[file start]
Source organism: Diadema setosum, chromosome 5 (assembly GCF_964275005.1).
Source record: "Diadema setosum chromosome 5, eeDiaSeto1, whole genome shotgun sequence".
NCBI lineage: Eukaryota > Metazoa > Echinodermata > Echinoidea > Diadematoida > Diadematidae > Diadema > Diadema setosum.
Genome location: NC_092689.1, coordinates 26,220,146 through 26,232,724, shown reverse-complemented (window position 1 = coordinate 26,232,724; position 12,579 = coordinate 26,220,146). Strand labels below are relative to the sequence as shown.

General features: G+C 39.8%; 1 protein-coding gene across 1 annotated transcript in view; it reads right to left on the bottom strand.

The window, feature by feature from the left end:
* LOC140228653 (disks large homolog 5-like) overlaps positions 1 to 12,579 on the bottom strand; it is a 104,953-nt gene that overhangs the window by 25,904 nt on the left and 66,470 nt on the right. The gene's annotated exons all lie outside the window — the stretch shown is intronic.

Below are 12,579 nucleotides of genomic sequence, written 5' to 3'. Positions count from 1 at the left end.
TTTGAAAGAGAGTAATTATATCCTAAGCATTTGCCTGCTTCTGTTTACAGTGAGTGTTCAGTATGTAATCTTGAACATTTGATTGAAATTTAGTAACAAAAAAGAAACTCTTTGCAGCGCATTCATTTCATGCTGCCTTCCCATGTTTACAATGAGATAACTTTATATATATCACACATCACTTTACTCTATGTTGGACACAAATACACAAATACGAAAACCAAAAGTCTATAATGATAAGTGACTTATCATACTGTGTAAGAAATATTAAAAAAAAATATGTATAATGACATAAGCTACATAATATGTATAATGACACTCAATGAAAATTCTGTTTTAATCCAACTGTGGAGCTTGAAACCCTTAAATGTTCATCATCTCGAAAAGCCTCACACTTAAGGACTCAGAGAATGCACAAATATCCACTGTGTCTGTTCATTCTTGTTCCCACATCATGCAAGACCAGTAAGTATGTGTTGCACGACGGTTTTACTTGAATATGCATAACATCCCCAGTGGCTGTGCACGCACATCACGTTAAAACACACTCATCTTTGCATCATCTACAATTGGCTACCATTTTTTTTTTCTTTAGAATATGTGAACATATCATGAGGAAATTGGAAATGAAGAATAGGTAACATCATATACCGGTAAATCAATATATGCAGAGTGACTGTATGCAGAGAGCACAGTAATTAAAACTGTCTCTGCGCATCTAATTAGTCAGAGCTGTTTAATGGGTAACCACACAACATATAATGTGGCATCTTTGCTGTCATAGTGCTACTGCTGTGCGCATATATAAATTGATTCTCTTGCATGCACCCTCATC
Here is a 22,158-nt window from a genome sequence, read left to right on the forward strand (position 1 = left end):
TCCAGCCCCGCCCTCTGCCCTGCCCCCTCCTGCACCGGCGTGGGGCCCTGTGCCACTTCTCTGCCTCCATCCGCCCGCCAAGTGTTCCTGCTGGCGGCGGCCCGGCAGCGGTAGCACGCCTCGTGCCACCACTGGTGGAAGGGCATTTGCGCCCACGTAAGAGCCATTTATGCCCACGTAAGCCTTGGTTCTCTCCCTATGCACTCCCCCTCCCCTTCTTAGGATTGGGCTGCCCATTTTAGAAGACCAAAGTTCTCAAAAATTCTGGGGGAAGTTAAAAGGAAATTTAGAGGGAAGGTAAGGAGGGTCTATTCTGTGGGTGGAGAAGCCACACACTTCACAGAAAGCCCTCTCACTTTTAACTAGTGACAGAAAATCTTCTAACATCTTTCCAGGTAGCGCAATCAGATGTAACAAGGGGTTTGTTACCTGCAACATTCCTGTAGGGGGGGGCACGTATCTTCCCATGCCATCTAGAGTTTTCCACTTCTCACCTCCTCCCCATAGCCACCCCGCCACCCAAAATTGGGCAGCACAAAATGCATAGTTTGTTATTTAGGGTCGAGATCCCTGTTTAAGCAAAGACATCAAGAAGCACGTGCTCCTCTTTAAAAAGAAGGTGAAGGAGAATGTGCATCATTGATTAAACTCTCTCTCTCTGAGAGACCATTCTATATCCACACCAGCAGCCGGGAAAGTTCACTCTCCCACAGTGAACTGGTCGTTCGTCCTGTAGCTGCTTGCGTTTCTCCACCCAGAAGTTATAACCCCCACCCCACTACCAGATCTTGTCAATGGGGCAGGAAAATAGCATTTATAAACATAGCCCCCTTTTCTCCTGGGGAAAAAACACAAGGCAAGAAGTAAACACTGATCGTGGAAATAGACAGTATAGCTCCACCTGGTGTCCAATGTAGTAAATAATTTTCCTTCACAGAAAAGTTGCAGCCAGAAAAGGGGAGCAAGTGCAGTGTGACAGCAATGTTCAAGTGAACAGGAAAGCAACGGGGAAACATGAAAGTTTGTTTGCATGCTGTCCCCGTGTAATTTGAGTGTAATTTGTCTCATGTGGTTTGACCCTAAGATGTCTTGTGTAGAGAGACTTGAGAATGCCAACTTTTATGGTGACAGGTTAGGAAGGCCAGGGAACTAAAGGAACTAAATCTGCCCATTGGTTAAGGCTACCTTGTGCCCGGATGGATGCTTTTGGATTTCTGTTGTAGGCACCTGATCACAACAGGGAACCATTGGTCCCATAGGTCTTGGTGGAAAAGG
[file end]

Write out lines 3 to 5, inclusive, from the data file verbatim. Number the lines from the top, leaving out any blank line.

NCBI lineage: Eukaryota > Metazoa > Echinodermata > Echinoidea > Diadematoida > Diadematidae > Diadema > Diadema setosum.
Genome location: NC_092689.1, coordinates 26,220,146 through 26,232,724, shown reverse-complemented (window position 1 = coordinate 26,232,724; position 12,579 = coordinate 26,220,146). Strand labels below are relative to the sequence as shown.

General features: G+C 39.8%; 1 protein-coding gene across 1 annotated transcript in view; it reads right to left on the bottom strand.